Posts Tagged ‘Boston’

The Town – Not Just Hunting For A Paycheck

Posted 26 Jun 2011 — by contributor
Category Film Reviews, Movies I Got

By Scott Martin

The Town, USA, 2010

Directed by Ben Affleck

The Town feels like a film that could stand on its own, and Affleck makes the material his own, while paying respect to Charlestown and the novel itself. In 1997, Ben Affleck and Matt Damon gave us a soft and emotional tour of Boston in Good Will Hunting, as they knew it growing up. They explored the values of hope and family. In 2007, ten years later, Affleck went it alone and took us back to Boston with Gone Baby Gone, exploring themes of loss and grief, right and wrong. In 2010, Affleck took us to the doorstep, sat us down on the curb, and said, “Watch.” The town, Charlestown, to be specific, lives and breathes by itself as the central hub of bank robberies in New England. The film’s opening quotes tell us that the trade is almost a birthright, something you’re born into, or against. For the four lads in this film, it’s the only life they know, and they’ll go to incredible lengths to protect it.

Ben Affleck is a fantastic director. Being an actor, he understands how to work with them and get the best performances possible. There isn’t a false performance in this film, not one, and if Good Will Hunting and Gone Baby Gone weren’t already an indication, he’s an extremely gifted writer. He’s a great American filmmaker, if I may be so bold. After only two films as director, that’s pretty bold, but I’ll stand by it. Sue me. Affleck understands pacing better than most directors working today. I think it can be attributed to his involvement in the scriptwriting, and his timing as an actor. All of these elements elevate his films beyond what they might be in the hands of other directors. He isn’t a Scorsese or a Capra or a Coppola, but he’s Affleck, and, at the very least, he was the bomb in Phantoms. Read More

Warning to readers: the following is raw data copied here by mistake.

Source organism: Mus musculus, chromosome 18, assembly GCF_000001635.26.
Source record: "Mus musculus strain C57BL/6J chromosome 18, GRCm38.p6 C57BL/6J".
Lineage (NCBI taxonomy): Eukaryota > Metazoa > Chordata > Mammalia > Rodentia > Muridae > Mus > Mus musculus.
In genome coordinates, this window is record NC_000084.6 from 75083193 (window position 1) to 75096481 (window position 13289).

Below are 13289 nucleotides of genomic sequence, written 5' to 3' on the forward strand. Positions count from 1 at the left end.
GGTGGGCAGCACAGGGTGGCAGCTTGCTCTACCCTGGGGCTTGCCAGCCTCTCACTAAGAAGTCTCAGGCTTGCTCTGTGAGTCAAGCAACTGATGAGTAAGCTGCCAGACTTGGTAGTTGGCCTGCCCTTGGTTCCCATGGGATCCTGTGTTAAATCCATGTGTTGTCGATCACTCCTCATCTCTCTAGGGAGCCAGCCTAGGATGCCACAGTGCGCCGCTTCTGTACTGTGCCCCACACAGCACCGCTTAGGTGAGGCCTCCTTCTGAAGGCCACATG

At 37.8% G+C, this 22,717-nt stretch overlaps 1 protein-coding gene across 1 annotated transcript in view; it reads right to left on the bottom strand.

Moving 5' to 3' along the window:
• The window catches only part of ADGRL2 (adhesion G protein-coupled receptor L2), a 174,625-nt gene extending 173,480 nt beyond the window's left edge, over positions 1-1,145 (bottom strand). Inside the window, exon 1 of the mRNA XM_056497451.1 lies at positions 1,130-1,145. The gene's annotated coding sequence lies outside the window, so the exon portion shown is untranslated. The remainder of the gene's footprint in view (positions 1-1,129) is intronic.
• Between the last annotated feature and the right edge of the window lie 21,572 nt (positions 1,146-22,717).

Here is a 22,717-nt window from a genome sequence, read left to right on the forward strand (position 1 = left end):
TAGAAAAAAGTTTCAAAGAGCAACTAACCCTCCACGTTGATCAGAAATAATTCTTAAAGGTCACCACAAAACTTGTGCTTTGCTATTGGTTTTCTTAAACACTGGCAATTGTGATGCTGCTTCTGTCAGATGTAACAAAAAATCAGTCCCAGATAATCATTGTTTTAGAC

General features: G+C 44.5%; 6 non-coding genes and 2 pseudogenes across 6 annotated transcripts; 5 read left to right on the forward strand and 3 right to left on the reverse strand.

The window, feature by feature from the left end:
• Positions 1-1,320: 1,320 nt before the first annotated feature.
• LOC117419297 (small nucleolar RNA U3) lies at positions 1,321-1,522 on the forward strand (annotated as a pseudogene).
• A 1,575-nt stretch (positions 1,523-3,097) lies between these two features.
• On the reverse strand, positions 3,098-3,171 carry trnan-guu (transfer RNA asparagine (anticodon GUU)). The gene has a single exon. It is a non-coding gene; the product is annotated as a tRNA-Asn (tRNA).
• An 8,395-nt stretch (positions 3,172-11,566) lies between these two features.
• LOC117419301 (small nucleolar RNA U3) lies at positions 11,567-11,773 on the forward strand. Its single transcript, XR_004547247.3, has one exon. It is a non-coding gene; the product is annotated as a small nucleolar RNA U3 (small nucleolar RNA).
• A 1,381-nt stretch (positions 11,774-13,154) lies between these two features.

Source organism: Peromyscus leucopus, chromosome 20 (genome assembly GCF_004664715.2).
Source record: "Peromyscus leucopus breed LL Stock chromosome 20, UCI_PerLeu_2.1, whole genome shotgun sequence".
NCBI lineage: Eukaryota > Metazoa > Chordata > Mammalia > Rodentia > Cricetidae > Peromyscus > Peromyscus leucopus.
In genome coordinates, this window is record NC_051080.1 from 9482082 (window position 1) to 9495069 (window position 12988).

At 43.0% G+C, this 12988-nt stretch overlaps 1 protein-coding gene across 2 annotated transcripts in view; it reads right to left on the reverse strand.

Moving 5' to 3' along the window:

SlamNation – A Division Between Old And New

Posted 27 Apr 2011 — by Ezra Stead
Category Essay, Film Reviews, Movies I Got

By Ezra Stead

SlamNation, USA, 1998

Directed by Paul Devlin

Poet Taylor Mali is arguably the star of Paul Devlin's SlamNation.

“Across North America, spoken word artists are competing in performance poetry contests called SLAMS … ”

For those uninitiated, this is the first explanation of just what Paul Devlin’s 1998 film SlamNation is about. This information comes in the form of an intertitle only after we have caught a few brief glimpses of three of the documentary’s “stars”: iconoclastic firebrand Beau Sia, Slam founder Marc Smith, and supreme strategist and competitor Taylor Mali. The film was shot at the 1996 National Poetry Slam, and premiered two years later at the Sundance Film Festival. With this year’s documentary Louder Than A Bomb (opening in New York May 18) set to introduce a new generation to the art form via its depiction of the Chicago Youth Slam scene, I felt it was a good time to revisit the start of it all, a film that stands as the definitive documentary account of this rapidly growing and changing mode of expression. Read More